Bonne chance les filles!! In Gold we trust!

(Photos courtesy of

Algeria's Taoufik Makhloufi Survives a Scare and Scrambles For Gold!

Taoufik Makhloufi celebrates a gold medal win in the mens 1500m

One day after being disqualified from the Olympic Games due to what  many considered as a lack or sportsmanship or morale fiber, Algeria's Taoufik Makhloufi wins gold in the men's1500m then next day when the decision was overturned by the IAAF.

The International Association of Athletics Federations had initially taken a view of the Algerian's 800m performance, in which he jogged barely 150m before opting to drop out and wander back across the infield. "The referee considered he had not provided a bona fide effort and decided to exclude him from participation in all further events in the competition," said an IAAF statement. LOCOG, however, later released a statement confirming the disqualification had been revoked after a medical certificate was supplied by a local doctor suggesting he had a knee problem.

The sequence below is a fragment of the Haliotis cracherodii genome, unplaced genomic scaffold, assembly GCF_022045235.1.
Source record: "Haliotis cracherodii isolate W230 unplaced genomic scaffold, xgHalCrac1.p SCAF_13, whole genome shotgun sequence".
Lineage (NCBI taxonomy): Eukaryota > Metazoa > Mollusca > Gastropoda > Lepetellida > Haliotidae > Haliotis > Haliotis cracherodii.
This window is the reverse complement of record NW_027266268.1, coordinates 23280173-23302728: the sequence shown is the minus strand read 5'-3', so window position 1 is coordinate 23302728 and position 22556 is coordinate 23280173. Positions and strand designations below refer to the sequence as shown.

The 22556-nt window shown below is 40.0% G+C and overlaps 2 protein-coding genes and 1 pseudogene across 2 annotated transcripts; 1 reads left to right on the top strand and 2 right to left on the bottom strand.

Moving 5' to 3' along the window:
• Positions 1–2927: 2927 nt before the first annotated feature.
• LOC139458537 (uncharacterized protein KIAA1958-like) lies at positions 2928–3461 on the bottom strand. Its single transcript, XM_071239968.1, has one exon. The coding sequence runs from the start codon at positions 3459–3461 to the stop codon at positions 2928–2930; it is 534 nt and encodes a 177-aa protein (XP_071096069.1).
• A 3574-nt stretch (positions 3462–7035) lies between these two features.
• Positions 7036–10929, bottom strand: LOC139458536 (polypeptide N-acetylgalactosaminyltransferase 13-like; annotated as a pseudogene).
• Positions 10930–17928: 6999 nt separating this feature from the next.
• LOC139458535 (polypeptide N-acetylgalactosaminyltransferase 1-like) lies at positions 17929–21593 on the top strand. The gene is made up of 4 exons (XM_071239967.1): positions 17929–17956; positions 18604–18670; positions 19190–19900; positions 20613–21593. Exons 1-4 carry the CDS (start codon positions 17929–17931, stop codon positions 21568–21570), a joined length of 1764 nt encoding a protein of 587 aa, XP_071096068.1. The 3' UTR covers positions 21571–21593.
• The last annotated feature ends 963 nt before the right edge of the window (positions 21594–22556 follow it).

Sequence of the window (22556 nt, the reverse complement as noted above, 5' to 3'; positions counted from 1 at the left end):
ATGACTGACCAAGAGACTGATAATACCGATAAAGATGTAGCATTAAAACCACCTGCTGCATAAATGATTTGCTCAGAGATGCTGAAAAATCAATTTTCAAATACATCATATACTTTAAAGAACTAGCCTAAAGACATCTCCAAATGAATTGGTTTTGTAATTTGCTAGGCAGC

Maybe Makhloufi truly had a knee injury during the 800m or maybe he was saving his knees for the best race of his life!

(Photo: courtesy of

Monday, August 6, 2012

After Week 1, Low Medal Count For African Countries at the Olympics

South Africa
 Medal count of all African Nations as of Monday August 6, 2012    

With only 6 more days left before the closing ceremony for the 2012 Games, the medal count of African nations has not been impressive. The report card for most African countries has been very poor so far, with only five nations winning a medal and only three countries with gold. Clearly, there's been very little scrambling for gold !